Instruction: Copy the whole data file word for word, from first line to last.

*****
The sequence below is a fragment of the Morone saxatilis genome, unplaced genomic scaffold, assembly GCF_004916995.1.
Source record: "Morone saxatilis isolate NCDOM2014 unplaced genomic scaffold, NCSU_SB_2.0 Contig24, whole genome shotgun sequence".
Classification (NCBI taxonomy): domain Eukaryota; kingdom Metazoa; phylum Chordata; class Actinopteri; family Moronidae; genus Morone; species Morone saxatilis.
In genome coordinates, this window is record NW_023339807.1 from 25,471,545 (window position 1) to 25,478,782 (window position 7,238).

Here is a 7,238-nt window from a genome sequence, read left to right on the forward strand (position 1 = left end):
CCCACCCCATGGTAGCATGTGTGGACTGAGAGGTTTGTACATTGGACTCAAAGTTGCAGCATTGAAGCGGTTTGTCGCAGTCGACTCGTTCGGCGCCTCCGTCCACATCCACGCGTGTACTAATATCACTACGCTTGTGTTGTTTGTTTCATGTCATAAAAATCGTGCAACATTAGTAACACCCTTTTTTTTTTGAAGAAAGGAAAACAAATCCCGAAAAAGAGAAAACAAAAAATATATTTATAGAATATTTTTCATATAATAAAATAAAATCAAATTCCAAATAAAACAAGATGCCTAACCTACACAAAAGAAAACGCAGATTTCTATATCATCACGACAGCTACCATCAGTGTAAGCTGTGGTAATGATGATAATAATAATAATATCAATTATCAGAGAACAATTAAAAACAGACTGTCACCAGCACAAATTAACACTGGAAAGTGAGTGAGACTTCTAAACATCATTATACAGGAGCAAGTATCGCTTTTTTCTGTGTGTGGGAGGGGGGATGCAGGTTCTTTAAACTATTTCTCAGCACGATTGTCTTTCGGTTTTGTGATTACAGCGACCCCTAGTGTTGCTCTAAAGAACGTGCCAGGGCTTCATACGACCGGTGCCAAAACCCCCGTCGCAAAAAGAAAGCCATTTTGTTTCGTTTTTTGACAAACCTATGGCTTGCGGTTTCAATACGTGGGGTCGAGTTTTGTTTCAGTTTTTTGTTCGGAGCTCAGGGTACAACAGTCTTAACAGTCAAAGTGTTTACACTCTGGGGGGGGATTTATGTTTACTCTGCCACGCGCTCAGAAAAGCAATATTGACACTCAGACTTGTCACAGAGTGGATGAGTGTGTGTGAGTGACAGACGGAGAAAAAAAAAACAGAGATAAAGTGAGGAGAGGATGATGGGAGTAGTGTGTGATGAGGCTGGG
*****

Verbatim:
The sequence below is a fragment of the Morone saxatilis genome, unplaced genomic scaffold, assembly GCF_004916995.1.
Source record: "Morone saxatilis isolate NCDOM2014 unplaced genomic scaffold, NCSU_SB_2.0 Contig24, whole genome shotgun sequence".
Classification (NCBI taxonomy): domain Eukaryota; kingdom Metazoa; phylum Chordata; class Actinopteri; family Moronidae; genus Morone; species Morone saxatilis.
In genome coordinates, this window is record NW_023339807.1 from 25,471,545 (window position 1) to 25,478,782 (window position 7,238).

Here is a 7,238-nt window from a genome sequence, read left to right on the forward strand (position 1 = left end):
CCCACCCCATGGTAGCATGTGTGGACTGAGAGGTTTGTACATTGGACTCAAAGTTGCAGCATTGAAGCGGTTTGTCGCAGTCGACTCGTTCGGCGCCTCCGTCCACATCCACGCGTGTACTAATATCACTACGCTTGTGTTGTTTGTTTCATGTCATAAAAATCGTGCAACATTAGTAACACCCTTTTTTTTTTGAAGAAAGGAAAACAAATCCCGAAAAAGAGAAAACAAAAAATATATTTATAGAATATTTTTCATATAATAAAATAAAATCAAATTCCAAATAAAACAAGATGCCTAACCTACACAAAAGAAAACGCAGATTTCTATATCATCACGACAGCTACCATCAGTGTAAGCTGTGGTAATGATGATAATAATAATAATATCAATTATCAGAGAACAATTAAAAACAGACTGTCACCAGCACAAATTAACACTGGAAAGTGAGTGAGACTTCTAAACATCATTATACAGGAGCAAGTATCGCTTTTTTCTGTGTGTGGGAGGGGGGATGCAGGTTCTTTAAACTATTTCTCAGCACGATTGTCTTTCGGTTTTGTGATTACAGCGACCCCTAGTGTTGCTCTAAAGAACGTGCCAGGGCTTCATACGACCGGTGCCAAAACCCCCGTCGCAAAAAGAAAGCCATTTTGTTTCGTTTTTTGACAAACCTATGGCTTGCGGTTTCAATACGTGGGGTCGAGTTTTGTTTCAGTTTTTTGTTCGGAGCTCAGGGTACAACAGTCTTAACAGTCAAAGTGTTTACACTCTGGGGGGGGATTTATGTTTACTCTGCCACGCGCTCAGAAAAGCAATATTGACACTCAGACTTGTCACAGAGTGGATGAGTGTGTGTGAGTGACAGACGGAGAAAAAAAAAACAGAGATAAAGTGAGGAGAGGATGATGGGAGTAGTGTGTGATGAGGCTGGG